Sarica stone-free status.In this study it isSarica stone-free status.In this study it is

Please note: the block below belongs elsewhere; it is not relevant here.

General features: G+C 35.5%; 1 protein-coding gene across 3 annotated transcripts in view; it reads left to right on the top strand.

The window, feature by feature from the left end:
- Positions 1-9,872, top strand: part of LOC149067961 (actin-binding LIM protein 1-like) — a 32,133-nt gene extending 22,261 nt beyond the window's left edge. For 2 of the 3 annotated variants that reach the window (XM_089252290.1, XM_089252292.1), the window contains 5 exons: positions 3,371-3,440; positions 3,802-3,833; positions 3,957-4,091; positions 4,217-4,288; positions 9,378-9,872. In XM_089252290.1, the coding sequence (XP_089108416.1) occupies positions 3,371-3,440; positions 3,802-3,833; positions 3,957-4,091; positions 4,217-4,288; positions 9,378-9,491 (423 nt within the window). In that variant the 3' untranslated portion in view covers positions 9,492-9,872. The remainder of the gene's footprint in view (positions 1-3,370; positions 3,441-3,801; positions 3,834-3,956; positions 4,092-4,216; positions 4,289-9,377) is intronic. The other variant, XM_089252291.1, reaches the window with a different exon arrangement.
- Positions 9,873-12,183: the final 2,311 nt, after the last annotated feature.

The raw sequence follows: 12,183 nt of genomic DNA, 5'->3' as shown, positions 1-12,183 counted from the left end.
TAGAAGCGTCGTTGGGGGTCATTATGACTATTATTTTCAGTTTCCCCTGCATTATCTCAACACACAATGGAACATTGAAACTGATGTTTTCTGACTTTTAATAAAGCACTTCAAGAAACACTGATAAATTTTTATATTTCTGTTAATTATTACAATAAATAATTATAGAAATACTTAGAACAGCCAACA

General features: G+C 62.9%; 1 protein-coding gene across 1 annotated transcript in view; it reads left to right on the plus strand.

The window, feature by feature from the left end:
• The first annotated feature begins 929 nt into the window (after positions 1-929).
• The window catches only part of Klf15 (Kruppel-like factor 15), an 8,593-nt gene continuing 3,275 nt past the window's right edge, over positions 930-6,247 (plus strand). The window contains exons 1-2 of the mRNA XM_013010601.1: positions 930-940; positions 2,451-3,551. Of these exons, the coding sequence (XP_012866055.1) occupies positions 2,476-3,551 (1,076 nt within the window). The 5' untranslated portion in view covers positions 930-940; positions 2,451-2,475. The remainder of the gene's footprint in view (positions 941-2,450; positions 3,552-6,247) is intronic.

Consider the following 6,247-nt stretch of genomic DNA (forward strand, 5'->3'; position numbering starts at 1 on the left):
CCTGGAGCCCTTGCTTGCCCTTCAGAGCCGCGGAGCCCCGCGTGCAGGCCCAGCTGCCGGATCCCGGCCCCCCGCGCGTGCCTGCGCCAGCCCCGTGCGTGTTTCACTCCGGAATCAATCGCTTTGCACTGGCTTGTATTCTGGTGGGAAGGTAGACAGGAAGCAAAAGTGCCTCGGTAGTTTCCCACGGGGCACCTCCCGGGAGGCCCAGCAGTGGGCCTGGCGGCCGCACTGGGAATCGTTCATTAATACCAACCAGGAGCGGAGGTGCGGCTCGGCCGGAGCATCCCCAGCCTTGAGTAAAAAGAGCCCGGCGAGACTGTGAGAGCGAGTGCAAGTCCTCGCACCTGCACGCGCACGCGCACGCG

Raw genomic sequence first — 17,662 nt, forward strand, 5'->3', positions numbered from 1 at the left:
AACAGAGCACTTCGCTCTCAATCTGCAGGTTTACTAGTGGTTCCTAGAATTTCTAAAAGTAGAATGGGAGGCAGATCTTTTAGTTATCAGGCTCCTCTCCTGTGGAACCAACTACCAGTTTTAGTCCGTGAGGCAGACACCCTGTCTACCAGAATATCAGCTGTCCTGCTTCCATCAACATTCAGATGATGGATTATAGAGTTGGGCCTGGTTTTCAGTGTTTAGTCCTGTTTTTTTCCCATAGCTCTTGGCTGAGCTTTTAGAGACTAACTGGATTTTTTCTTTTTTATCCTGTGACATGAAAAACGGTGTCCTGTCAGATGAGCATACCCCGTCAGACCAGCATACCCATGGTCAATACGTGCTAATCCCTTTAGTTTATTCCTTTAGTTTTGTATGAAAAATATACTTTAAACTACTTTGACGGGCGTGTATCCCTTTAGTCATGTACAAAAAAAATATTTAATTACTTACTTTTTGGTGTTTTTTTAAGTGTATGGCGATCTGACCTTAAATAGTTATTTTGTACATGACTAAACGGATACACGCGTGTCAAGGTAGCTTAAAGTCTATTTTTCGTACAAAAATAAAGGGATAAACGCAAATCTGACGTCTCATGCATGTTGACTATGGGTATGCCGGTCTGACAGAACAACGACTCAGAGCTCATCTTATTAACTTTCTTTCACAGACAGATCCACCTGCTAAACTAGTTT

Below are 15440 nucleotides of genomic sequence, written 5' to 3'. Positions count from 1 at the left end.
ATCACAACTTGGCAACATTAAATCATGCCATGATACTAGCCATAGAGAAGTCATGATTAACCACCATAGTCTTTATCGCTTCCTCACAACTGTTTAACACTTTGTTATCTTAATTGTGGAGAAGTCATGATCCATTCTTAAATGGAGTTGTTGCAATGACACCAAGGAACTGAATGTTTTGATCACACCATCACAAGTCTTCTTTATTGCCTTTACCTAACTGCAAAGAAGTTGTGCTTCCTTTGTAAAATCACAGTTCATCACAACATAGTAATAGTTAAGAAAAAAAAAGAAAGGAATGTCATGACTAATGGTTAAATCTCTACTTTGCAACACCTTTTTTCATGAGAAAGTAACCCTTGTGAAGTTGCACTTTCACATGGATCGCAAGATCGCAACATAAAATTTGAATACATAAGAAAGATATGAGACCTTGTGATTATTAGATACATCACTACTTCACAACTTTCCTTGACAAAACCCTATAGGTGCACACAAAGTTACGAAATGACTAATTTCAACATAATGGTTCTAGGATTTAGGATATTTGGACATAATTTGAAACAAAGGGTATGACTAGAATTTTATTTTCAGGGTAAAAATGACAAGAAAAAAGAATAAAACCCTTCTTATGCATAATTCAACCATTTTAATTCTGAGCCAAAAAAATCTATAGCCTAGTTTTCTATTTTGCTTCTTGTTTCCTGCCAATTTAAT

Sarica et al.(36) in his evaluation for stone impaction parameters demonstrated a statistically significant correlation between UWT, degree of hydronephrosis and serum ESR values. Evaluation of serum CRP and ESR values could let to predict the UWT, a parameter which is closely related with the degree of stone impaction.Also Sarica et al. in another study (37) found that the diameter of the ureteric wall (UWT) at the impacted stone site was found to be highly predictive and strongly recommend to make this very simple, practical but highly reliable calculation in all such cases before making treatment selection between SWL and URS. This will enable us to identify cases that will be more likely benefit from ureteroscopic lithotripsy instead of time consuming repeated SWL sessions as well as other additional procedures. He also found that a cut-off value of 3.55 mm was highly predictive where cases with a value beyond this calculation required additional procedures for a completely stone-free status.In this study it is found that ureteric wall thickness UWT at the site of impacted stone is an important independant predictor for success of ESWL, and a value of less than 3.25 mm has significant success rate about 90.3% in stones less than 10mm.In stones more than 10 mm it is found that UWT has minimal not significant effect on stone fragmentation outcome and on number of ESWL sessions as in table (6).28In hospitals equipped with ESWL there is a controversy whether applying ESWL shortly after the onset of renal colic could help resolving this issue. Interestingly enough, although ESWL is widely considered as one of the treatments of choice of ureteral stones, its use as an immediate therapeutic tool in an ER setting has not yet deserved much attention.Tligui M et al (38) found that Non-deferred ESWL for acute renal colic secondary to obstructing ureteral stones has a satisfactory success rate and very low morbidity.Ghalayini (39) in his study found that Emergency ESWL for obstructing ureteral stones has a satisfactory success rate and very low morbidity.Tombal et al. in 2005 (40) reported the results of the first randomized trial addressing the role of emergency ESWL in 100 patients requiring hospitalization for the management of renal colic. This study showed that Emergency ESWL increased the proportion of patients stone-free (SF) after 48 and proportion of patients discharged from the hospital at 72 hours by respectively 40% and 25% when the stone was located proximally and > 5 mm, and they advocated that it should be strongly recommended in these cases. In contrast, when the stone is located distally from the crossing of the iliac artery, ESWL only slightly increased stone free rate by 5% .Their study demonstrated that emergency ESWL is a valuable therapeutic option to improve elimination of ureteral stones and shorten duration of hospital stay, when proven that the stone is located proximally to the iliac vessels.In this study it is found that doing ESWL within 24 hours from the first attack of pain felt by the patient and confirmed diagnosis of ureteral stone, this will limit the degree of inflammation and impaction and has great role in increasing stone free rates and the number of ESWL sessions especially for stones less than 10 mm.In stone size more than 10 mm it is found than there is still effect of the time on the stone free rate and number of ESWL sessions but has no statistical significance .29Our study has some certain limitations; first, we could not completely control for the subjectivity of the radiologists when they determined the radiodensity of the stones based on KUB. We tried to diminish it. Two radiologists evaluated the radiodensity independently. In cases of disagreement, another radiologist made the final decision, which we abided by. Secondly, the number of cases was limited to derive a new scoring system depending on the parameters evaluated; this was due the strict inclusion criteria of the study for the selection of patients. we believe that our preliminary data and the highly predictive value of “ureteral wall thickness” will contribute to the existing literature to a certain extent.Conclusions# Stone density on plain x-ray is correlated with HU density on non-contrast CT scan.# Stone with a density greater than that of the 12th rib had a relatively higher risk of ESWL failure than did stone with a lower density.# Radiological findings on the preoperative KUB may be helpful for predicting ESWL outcomes.# Ureteral wall thickness as a secondary characteristic of Non-contrast CT scan is an important predictor of ESWL outcome for ureteric stones less than 1cm.# Ureteral wall thickness is correlated to the degree of inflammation and impaction of ureteral stone.# Early intervention using ESWL within <24 hours from first attack of pain is important predictor for ESWL SuccessRecommendation:# Regular and precise calculation of these studied parameters will enable us to lower the treatment cost but most importantly limit the negative effects of prolonged treatment interval, repeated SWL sessions and additional procedures on the QOL of the treated patients.